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Value Exploration


Students will experiment with creating value in a drawing

Grade Level




Big Idea

Value describes how light or dark a color appears. Artists can create value in a drawing by using more or less pressure on their drawing tool.

Essential Question

How can I create different values in a drawing?

  • Slide Deck
  • Teaching Guide
  • Teaching Tools

Materials and Tools

  • Pencil, pen or crayon
  • Paper or cardboard


Students will understand that:

  • Value is how light or dark a color appears.
  • Value can be adjusted in by using more or less pressure on a drawing tool.

Students will be able to:

  • Use value to create a value scale.
  • Use value to create a continuous value scale.
  • Use value to create an experimental drawing.


Value in art describes how light or dark a color appears. Artists use value to make their work more interesting and to create different effects.

To create different values in a drawing, we can apply different amounts of pressure to our drawing tool. Pressing hard with your pencil, pen or crayon will create a darker, or more saturated, value. Adding layers will make dark values even darker, or more saturated. Applying less pressure will create a lighter value.

Create a Value Scale

Step 1: Draw a long rectangle.

Have students draw a long rectangle and divide it into 6 equal parts. Have them number each box from 1-6.

Step 2: Fill in Box 6.

Fill box 6 completely and evenly with your darkest value by pressing firmly on your pencil. Demonstrate going over the value in different directions, adding more layers.

Step 3: Fill in box 2.

Leave box 1 white. Fill box 2 with the lightest value you can make by pressing very gently with the pencil. There should be a noticeable difference between the saturation in box 2 and 6.

Step 4: Finish your value scale.

To create a smooth transition of values between boxes 1 and 6, demonstrate continuing to fill each box with the appropriate value.

Encourage students to adjust their values as they work or even to start another scale if needed.

Create a Continuous Value Scale

Demonstrate using a pencil to create a continuous value scale. Start by transitioning from dark to light (saturated to white), then from light to dark (white to saturated).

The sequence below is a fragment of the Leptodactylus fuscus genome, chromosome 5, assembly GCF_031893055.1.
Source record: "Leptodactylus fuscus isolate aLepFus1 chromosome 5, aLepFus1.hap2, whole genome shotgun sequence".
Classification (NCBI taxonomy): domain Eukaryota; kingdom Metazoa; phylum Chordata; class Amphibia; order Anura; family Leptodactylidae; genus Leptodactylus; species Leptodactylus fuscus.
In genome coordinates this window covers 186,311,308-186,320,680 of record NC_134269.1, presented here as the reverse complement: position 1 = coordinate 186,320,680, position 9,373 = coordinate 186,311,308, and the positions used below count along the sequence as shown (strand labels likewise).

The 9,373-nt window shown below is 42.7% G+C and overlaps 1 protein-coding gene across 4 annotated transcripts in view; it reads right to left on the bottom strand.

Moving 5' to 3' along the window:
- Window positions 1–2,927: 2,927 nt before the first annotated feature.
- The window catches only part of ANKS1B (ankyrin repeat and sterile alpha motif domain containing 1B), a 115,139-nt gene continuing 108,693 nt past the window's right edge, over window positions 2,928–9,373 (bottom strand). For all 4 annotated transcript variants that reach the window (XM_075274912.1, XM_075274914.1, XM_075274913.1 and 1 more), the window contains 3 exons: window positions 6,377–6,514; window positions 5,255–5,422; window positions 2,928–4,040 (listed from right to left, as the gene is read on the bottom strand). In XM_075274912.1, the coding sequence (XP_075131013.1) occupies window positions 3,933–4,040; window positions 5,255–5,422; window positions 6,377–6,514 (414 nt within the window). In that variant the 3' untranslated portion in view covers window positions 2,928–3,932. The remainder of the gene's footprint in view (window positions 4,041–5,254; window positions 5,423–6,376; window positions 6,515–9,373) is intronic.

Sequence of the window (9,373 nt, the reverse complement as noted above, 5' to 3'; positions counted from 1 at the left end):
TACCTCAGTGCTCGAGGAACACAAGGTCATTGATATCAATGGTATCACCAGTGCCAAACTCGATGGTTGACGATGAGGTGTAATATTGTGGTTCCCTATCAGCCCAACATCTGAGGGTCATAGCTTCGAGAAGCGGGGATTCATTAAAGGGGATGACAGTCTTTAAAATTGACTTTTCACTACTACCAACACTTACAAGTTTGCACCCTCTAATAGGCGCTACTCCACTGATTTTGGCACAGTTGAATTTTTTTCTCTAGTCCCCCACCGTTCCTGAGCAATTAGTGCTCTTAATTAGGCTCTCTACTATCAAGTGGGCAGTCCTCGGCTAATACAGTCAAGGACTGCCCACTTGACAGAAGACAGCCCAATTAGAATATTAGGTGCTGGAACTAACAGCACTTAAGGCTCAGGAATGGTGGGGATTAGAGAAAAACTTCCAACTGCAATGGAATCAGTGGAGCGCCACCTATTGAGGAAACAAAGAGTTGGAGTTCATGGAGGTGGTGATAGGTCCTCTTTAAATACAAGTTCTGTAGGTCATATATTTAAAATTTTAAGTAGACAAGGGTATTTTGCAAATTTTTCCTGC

Experimental Drawing with Value

Step 1: Draw 3-5 overlapping shapes.

Draw shapes that vary in style and size. This will create many new shapes to practice adding value.

Step 2: Add a range of value in one shape.

Demonstrate adding a full range of value to one of the shapes. Continue to fill the rest of your composition creating smooth transitions.

Reflection Questions for Discussion

  • What is a new technique that you practiced today?
  • How do you imagine that you might use this technique to add value to a drawing in the future?


Value in art describes how light or dark a color appears.

Transition describes the change from one value to another.

Saturation refers to how pure, or intense, a color is.


Vija Celmins, Untitled (Ocean), from the portfolio Untitled, 1975; lithograph, 12.5in. x 16.5in.; Collection SFMOMA
Laurie Fendrich, from Drawings 2013, 2013; Conté on Arches watercolor paper, 24 in. x 18 in.

Look at how other artists work with value to get you ideas and inspiration. 

Check out these artists who use value in their work: 

Vija Clemins

Laurie Fendrich

Joyce Pensato

Giorgio Morandi

  • How do these artists use value similarly/different?
  • Which artists use smooth transitions? How does it affect their drawing? 
  • Which artist’s work do you like the most? Why?


Value Exploration
Written by Matt Mahler

Lesson Development
Julie Applebaum, Senior Director
Andrea Burgay, Associate Director

Studio in a School NYC
Hasna Muhammad, Ed.D., Chair, Board of Directors, Studio in a School Association
Alison Scott-Williams, President, Studio in a School NYC

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